The wave of advisors jumping onboard with independent broker-dealers peaked in 2009. There could be another massive exodus from the wirehouses in the future, but for the moment, the migration has slowed.
Yet there is still pent-up wanderlust, say recruiters. "In an informal survey we took, 72% of the advisors we talked with expressed an interest in joining or changing their broker-dealer," says Howard Diamond, managing director of Diamond Consultants, a major recruiting firm in Chester, N.J. "There has been a dramatic increase in the number of advisors in the independent space and I think you will continue to see that. The numbers that want to at least investigate the options are up tremendously."
But recruiters at broker-dealers acknowledge the movement has slowed down. Partly that's because there are too many uncertainties in the world.
And some of those who are moving are being forced to. Smaller independent broker-dealers have had to close shop in the face of financial pressure. A handful of big players are closing their independent broker-dealer divisions. And of course, the major wirehouses continue to push those representatives who earn less out the door.
Steve Dowden, president of Invest Financial Corporation, a subsidiary of National Planning Holdings and part of its independent broker-dealer network, says that the same number of advisors in play are approaching his firm as there were in 2009-if only to talk. "The interest is high, but advisors are being cautious," he says. "They are doing their due diligence [checking independent broker-dealers out] right now, but they are not satisfied with where they are."
Advisors seeking a change of pace are holding back for several reasons, Dowden says. One is that regulatory reform and fiduciary changes are coming. The other is that the United States is facing an election and an uncertain geopolitical situation in Europe. "People hate the unknown," he says. "There will be more deals in 2013 when these issues are sorted out. Advisors are playing a wait-and-see game now, just like consumers."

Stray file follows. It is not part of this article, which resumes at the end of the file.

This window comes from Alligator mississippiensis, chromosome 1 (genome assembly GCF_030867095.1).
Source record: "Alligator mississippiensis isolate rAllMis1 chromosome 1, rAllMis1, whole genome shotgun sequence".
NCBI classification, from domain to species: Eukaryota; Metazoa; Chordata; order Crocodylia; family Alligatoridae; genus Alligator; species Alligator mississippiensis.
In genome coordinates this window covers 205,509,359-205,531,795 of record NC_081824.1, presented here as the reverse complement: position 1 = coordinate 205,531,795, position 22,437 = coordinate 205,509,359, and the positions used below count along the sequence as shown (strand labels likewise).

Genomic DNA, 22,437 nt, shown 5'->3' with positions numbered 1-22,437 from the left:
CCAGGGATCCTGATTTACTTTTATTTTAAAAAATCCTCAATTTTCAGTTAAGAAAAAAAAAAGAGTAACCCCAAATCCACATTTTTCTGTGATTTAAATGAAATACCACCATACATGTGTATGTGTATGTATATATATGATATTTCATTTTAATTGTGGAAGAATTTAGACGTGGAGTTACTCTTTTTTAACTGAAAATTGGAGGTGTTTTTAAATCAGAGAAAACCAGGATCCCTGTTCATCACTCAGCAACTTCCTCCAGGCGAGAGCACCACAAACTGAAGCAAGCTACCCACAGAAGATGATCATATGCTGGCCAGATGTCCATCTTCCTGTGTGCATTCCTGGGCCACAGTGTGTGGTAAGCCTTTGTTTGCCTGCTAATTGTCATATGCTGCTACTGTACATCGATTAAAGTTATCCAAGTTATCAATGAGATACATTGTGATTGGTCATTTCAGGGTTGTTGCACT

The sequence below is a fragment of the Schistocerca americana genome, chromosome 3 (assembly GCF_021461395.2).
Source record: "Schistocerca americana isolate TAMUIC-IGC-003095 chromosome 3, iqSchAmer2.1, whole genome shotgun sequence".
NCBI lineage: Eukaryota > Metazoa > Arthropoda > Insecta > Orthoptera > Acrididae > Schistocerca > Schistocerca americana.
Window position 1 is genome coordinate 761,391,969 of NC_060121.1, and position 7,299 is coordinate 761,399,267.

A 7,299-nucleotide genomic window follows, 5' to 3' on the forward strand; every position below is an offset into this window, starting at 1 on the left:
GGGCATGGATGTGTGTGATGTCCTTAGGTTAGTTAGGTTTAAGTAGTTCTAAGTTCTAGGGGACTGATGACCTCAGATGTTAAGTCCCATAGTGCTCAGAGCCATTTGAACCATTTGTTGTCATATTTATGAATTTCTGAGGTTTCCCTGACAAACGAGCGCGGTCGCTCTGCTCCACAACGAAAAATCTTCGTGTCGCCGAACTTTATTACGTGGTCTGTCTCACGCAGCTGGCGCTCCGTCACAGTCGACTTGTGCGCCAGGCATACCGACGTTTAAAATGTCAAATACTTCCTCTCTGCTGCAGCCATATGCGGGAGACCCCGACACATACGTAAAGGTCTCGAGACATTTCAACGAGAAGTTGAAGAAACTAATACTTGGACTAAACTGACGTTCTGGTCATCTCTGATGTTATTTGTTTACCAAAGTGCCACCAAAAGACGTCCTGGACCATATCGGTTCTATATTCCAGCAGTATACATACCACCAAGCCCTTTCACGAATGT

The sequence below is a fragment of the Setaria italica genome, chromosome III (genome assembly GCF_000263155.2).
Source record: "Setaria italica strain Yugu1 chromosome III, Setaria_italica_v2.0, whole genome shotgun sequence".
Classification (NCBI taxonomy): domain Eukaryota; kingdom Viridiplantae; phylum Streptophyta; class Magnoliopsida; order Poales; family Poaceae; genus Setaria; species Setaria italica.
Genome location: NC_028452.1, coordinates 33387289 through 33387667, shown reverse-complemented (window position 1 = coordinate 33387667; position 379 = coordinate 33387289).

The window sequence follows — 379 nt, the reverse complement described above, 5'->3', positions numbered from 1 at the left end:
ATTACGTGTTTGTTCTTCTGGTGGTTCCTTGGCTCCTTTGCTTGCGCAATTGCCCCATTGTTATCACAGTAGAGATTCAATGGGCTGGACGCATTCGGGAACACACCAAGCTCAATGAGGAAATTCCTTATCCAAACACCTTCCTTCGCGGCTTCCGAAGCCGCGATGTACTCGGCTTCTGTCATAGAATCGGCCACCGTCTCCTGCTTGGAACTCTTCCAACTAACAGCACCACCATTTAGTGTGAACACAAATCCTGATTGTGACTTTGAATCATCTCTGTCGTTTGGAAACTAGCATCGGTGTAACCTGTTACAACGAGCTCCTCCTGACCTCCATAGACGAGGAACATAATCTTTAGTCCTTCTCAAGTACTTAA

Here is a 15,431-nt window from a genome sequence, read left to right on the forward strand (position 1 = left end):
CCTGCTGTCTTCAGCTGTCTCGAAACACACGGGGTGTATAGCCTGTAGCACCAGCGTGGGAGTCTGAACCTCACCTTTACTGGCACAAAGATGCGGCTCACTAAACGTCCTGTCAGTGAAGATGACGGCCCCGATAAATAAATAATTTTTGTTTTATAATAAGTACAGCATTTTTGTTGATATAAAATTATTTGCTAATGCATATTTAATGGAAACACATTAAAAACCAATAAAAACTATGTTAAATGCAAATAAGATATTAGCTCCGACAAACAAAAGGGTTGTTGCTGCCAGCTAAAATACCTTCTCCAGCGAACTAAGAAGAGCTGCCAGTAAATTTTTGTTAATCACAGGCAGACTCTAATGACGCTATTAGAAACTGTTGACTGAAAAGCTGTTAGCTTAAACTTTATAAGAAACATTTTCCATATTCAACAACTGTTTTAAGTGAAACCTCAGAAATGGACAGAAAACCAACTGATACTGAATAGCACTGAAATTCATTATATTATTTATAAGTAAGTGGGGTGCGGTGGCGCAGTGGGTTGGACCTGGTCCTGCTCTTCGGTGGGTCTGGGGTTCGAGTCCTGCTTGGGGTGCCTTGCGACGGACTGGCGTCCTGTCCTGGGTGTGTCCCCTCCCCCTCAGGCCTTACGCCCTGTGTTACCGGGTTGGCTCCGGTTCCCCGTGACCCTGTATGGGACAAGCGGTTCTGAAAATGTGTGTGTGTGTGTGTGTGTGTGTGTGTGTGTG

Plus, change is not easy. "Today there are more frustrated advisors who want to make a change than there were 10 years ago, but moving is daunting," says Andrew Daniels, managing principal of field development at Commonwealth Financial, one of the B-Ds that has been successful at recruiting. "Transition is hard work, but with an experienced partner in the independent broker-dealer's role, it is totally doable."
Under most circumstances, advisors can keep their own RIA offices open after joining forces with a broker-dealer (or else use the broker-dealer as their RIA). The advisors can also retain their own brand name and offices. How independent they can be depends on the broker-dealer.
The scramble for advisors has become so intense among the independent companies that many of them are offering perks and bonuses to make the leap less painful. There is pressure for them to offer previously unheard of amounts of money to turn heads.
"Since the bottom in 2008, the stock market has nearly doubled, so B-Ds are flush and competition for reps is high," says Eric Schwartz, CEO of Cambridge Investment Research in Fairfield, Iowa, another broker-dealer that has enjoyed successful recruiting efforts. "The old days of offering 2% of trailing-12-months revenue to get a firm to join a broker-dealer are over."
Cambridge is offering, on average, 10%, he says, though the offers range widely around that average. Meanwhile, he's seen other broker-dealers make offers of 30% or higher.
Most B-Ds look for advisor buisnesses of a particular size that will fit with their existing models. Some take firms that operate only on fees, while others admit firms charging both fees and commissions. It is important to recognize that the broker-dealer can offer a lot more than money. It can also make services available to help reps with their business.
"It is a much more complicated process now. It used to be much simpler," Schwartz says, adding that his company has lured advisors away from competitors promising more money by advertising Cambridge's reputation and services. The company not only offers back-office support and technology, but can also help advisors come up with their succession plans and help structure and finance their acquisitions.
"We'll even answer the phones for them and host their Web site, if they want," he adds.
For such services, advisories pay some of their revenues to the broker-dealer. For Securities America Inc., the fee ranges from 5% to 8% of revenues. For that, the advisor gets business processing, compliance support, a transition team, technology, practice management programs, a comprehensive retirement income distribution platform and other services.